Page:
Ted Simons: Friday on "Arizona Horizons" journalists' roundtable, Pinal county sheriff Paul Babeu defends himself over prematurely linking five deaths to drug cartel violence. And a judge halts pay for phoenix police officers doing union work. That's Friday on the journalists' roundtable. That's it for now. I'm Ted Simons. Thank you so much for joining us. You have a great evening.
“A Battle for The Soul of Islam: An American Muslim Patriot’s Fight to Save His Faith”
- Dr. Zuhdi Jasser, a Phoenix physician who founded the American Islamic Forum for Democracy, discusses his new book about Muslim radicalism,“A Battle for the Soul of Islam: An American Muslim Patriot’s Fight to Save His Faith”
- Dr. Zuhdi Jasser - Phoenix physician, founder of the American Islamic Forum for Democracy
| Keywords: american
Ted Simons: Good evening and welcome to "Arizona Horizon." I’m Ted Simons. A long-time criminal investigator with the attorney general's office filed a lawsuit today against her boss, attorney general Tom Horne, accusing Horne of engaging in a cover-up to hide illegal campaign activity. Margaret Hinchey filed a notice of claim, a precursor to a lawsuit, seeking $10 million. Hinchey claims that Horne and his staff destroyed investigative materials and overlooked possible criminal activity by Horne. Hinchey also claims that she was the target of retaliation after she reported the information to the FBI. Hinchey claims that Horne also retaliated against staff who were democrats or supported his opponent in the general election. The FBI is investigating Horne for possible campaign law violations.
Ted Simons: dr. Zuhdi Jasser is a valley physician, a devout Muslim, and a leading voice in the push against radical Islam. Dr. Jasser's new book is titled "a battle for the soul of Islam: an American Muslim patriot's fight to save his faith." joining us now is Dr. Zuhdi Jasser. Good to see you again.
Zuhdi Jasser: great to see you again.
Ted Simons: Battle for the soul of Islam, who is fighting this battle?
Zuhdi Jasser: I think it's many Muslims who love freedom, who love liberty and want to push back against theocracy and I think to contextualize it, Muslims are going through this Arab awakening in the middle east but through our souls we are going through the same process our founding fathers went through in Europe when the enlightenment happened and that battle is between liberty, individuality versus tribalism and theocracy.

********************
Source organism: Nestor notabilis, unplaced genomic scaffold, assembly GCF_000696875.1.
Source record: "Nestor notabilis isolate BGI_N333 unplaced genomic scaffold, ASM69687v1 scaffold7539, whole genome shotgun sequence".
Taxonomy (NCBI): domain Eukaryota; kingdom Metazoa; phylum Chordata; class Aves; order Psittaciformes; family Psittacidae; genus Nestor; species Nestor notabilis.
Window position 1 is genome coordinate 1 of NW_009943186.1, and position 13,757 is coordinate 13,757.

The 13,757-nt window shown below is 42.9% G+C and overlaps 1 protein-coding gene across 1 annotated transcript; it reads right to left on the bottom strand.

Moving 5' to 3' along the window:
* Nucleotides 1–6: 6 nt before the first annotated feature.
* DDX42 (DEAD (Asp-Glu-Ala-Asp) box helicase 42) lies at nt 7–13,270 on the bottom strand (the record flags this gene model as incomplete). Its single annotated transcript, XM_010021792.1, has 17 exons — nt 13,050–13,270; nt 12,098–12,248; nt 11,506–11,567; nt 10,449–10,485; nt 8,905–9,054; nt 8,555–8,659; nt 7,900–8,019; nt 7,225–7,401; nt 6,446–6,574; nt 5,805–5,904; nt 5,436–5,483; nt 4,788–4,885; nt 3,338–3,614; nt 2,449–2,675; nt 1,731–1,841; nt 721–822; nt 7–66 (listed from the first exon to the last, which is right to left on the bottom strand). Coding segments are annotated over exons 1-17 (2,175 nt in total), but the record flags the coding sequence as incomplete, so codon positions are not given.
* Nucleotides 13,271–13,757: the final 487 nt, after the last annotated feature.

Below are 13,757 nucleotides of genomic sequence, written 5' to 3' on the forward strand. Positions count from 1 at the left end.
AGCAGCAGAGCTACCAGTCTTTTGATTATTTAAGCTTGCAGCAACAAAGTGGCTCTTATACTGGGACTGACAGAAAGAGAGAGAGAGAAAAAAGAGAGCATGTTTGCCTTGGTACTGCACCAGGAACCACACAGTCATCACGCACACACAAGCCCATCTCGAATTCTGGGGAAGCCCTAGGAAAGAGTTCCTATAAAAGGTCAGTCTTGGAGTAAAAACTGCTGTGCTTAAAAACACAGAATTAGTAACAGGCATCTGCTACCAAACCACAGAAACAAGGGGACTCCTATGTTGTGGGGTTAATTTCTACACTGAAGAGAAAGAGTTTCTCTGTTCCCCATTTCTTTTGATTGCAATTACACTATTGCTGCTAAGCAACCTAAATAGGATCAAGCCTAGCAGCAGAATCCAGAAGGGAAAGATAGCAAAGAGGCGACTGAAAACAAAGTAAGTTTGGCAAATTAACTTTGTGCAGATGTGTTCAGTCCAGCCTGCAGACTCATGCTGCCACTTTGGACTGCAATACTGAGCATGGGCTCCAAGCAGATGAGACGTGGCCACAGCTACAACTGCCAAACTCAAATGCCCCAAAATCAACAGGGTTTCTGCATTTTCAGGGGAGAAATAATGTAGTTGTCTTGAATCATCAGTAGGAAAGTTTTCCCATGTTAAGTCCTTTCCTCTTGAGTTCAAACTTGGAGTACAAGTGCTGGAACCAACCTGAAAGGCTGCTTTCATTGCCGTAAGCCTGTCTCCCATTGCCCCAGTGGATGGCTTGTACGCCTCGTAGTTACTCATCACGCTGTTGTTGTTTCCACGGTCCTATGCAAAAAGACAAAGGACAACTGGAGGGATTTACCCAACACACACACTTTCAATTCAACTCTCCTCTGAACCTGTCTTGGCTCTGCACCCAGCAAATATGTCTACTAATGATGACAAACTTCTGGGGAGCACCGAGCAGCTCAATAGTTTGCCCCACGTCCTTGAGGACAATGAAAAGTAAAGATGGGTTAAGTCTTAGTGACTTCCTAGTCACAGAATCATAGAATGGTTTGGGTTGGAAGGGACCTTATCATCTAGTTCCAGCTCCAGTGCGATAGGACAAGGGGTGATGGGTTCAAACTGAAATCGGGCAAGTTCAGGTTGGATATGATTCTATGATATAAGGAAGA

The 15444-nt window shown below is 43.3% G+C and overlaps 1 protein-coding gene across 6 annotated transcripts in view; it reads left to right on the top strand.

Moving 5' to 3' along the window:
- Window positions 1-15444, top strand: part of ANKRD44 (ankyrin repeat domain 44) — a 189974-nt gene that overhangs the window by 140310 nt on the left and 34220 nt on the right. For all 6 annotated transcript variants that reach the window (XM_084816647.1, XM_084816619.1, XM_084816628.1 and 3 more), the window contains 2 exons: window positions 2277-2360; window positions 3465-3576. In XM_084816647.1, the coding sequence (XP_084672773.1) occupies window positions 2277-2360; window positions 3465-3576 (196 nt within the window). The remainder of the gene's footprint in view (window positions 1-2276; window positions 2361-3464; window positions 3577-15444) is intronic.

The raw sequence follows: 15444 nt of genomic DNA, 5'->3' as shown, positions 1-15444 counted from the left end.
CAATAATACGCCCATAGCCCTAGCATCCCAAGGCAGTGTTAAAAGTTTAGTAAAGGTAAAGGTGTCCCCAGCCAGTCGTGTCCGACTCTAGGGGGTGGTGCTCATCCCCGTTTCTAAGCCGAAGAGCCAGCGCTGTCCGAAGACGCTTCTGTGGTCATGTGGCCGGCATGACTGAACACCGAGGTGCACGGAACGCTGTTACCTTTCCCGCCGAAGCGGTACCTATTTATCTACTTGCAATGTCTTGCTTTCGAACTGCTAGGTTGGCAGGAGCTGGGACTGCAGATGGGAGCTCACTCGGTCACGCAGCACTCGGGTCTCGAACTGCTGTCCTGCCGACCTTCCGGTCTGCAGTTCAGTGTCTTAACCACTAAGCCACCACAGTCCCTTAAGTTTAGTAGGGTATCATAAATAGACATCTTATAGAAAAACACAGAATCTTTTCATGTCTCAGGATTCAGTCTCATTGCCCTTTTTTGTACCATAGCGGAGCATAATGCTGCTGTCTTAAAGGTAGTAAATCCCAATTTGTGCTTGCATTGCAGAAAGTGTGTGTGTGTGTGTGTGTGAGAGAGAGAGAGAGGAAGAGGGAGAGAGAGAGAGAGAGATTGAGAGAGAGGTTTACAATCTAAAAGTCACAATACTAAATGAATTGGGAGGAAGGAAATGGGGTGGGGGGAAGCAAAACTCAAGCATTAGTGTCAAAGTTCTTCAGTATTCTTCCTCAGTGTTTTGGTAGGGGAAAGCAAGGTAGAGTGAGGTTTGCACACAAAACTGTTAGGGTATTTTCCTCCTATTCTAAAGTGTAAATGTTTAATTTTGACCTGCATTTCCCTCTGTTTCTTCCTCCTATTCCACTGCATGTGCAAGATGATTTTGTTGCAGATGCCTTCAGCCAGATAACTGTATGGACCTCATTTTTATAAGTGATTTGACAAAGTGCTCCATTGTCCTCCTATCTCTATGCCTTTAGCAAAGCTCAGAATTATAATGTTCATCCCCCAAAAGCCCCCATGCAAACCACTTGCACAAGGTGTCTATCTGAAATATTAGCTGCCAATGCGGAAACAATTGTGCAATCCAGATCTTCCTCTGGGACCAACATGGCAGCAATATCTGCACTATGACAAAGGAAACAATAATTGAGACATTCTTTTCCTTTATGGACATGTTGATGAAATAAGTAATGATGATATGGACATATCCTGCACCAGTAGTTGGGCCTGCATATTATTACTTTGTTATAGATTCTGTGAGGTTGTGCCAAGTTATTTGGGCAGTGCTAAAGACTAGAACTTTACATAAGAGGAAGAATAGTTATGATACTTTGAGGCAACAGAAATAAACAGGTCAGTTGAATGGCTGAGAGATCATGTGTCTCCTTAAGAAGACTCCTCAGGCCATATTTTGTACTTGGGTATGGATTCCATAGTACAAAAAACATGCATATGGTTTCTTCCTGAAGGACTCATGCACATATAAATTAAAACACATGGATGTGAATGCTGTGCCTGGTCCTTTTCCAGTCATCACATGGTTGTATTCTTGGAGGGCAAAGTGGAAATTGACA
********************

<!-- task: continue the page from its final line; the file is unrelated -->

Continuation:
Ted Simons: where are the battles being fought?
Zuhdi Jasser: let's start in the United States. My grandparents escaped persecution in Syria and came to Wisconsin with my parents and were able to practice their faith more freely in America than they could anywhere in the world. And that led to me wanting to join the navy. That military narrative of why I spent 11 years as a physician in the military, if you look at what's happening in Syria now, it's being ripped apart by a military that's thuggish and corrupt and I learned growing up in Wisconsin is what keeps America safe is our military is a cross section of a moral, devout society that takes orders from a civilian government versus the fascist governments and militaries in the middle east. That's just another one of these fronts. I think in my book, I lay out this personal narrative that will allow people to see, you know what? Muslims have the same battle, the same conflicts against theocracy and America’s solution is one we need to export.
Ted Simons: is it a personal narrative that is unique to you and your family? Are you hearing? Because from a distance it seems as though that isn't the common perception most Americans have of Muslim Americans and Muslims in general.
Zuhdi Jasser: I think obviously, 10 years since 9/11 I would be deceiving myself if I thought there were millions like me. I think there's a lot of uniqueness to my story generally because of my grandfather's attempt to write article after article living in house arrest until Syria and my father's education in London. I think there are so many American Muslims with that similar story. The problem is that they have not been pushed to speak out, to be as active partly a skill set. Many of us are, I am a second generation but most Muslims here are first generation other than the African-American community. And, you know, I think that that takes time. And we are living in a country that separates church or mosque from state, the goal of the, it's not a threat like in Egypt where we see the Muslim brotherhood coming to power. So basically they say, good luck, Zuhdi, this is a tough struggle and I am loving it quiet the way it is in America.